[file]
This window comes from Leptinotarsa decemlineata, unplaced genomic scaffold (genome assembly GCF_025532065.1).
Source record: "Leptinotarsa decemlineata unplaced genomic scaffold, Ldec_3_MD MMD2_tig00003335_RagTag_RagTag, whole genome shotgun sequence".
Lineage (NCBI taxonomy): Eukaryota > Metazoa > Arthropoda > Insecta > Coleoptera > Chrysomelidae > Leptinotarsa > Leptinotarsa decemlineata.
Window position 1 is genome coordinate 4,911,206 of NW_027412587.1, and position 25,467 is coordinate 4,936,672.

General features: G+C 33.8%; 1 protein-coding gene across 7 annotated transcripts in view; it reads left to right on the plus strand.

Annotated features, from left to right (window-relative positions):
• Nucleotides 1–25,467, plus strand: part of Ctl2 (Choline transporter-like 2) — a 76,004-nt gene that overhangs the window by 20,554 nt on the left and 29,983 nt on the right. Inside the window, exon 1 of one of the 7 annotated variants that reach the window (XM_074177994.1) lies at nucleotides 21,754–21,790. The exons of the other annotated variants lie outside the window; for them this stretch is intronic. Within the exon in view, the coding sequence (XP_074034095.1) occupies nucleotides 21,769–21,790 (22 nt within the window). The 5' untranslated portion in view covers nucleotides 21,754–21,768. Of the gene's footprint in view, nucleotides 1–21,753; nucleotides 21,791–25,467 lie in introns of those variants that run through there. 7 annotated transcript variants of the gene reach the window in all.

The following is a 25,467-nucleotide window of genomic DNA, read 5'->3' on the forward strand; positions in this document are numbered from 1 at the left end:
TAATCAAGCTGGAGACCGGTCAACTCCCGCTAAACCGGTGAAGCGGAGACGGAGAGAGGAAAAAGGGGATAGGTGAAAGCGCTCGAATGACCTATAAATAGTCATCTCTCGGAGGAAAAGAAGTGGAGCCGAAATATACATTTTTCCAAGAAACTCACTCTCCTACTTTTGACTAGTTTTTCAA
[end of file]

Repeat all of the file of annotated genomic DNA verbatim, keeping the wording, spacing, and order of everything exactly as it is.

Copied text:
This window comes from Leptinotarsa decemlineata, unplaced genomic scaffold (genome assembly GCF_025532065.1).
Source record: "Leptinotarsa decemlineata unplaced genomic scaffold, Ldec_3_MD MMD2_tig00003335_RagTag_RagTag, whole genome shotgun sequence".
Lineage (NCBI taxonomy): Eukaryota > Metazoa > Arthropoda > Insecta > Coleoptera > Chrysomelidae > Leptinotarsa > Leptinotarsa decemlineata.
Window position 1 is genome coordinate 4,911,206 of NW_027412587.1, and position 25,467 is coordinate 4,936,672.

General features: G+C 33.8%; 1 protein-coding gene across 7 annotated transcripts in view; it reads left to right on the plus strand.

Annotated features, from left to right (window-relative positions):
• Nucleotides 1–25,467, plus strand: part of Ctl2 (Choline transporter-like 2) — a 76,004-nt gene that overhangs the window by 20,554 nt on the left and 29,983 nt on the right. Inside the window, exon 1 of one of the 7 annotated variants that reach the window (XM_074177994.1) lies at nucleotides 21,754–21,790. The exons of the other annotated variants lie outside the window; for them this stretch is intronic. Within the exon in view, the coding sequence (XP_074034095.1) occupies nucleotides 21,769–21,790 (22 nt within the window). The 5' untranslated portion in view covers nucleotides 21,754–21,768. Of the gene's footprint in view, nucleotides 1–21,753; nucleotides 21,791–25,467 lie in introns of those variants that run through there. 7 annotated transcript variants of the gene reach the window in all.

The following is a 25,467-nucleotide window of genomic DNA, read 5'->3' on the forward strand; positions in this document are numbered from 1 at the left end:
TAATCAAGCTGGAGACCGGTCAACTCCCGCTAAACCGGTGAAGCGGAGACGGAGAGAGGAAAAAGGGGATAGGTGAAAGCGCTCGAATGACCTATAAATAGTCATCTCTCGGAGGAAAAGAAGTGGAGCCGAAATATACATTTTTCCAAGAAACTCACTCTCCTACTTTTGACTAGTTTTTCAA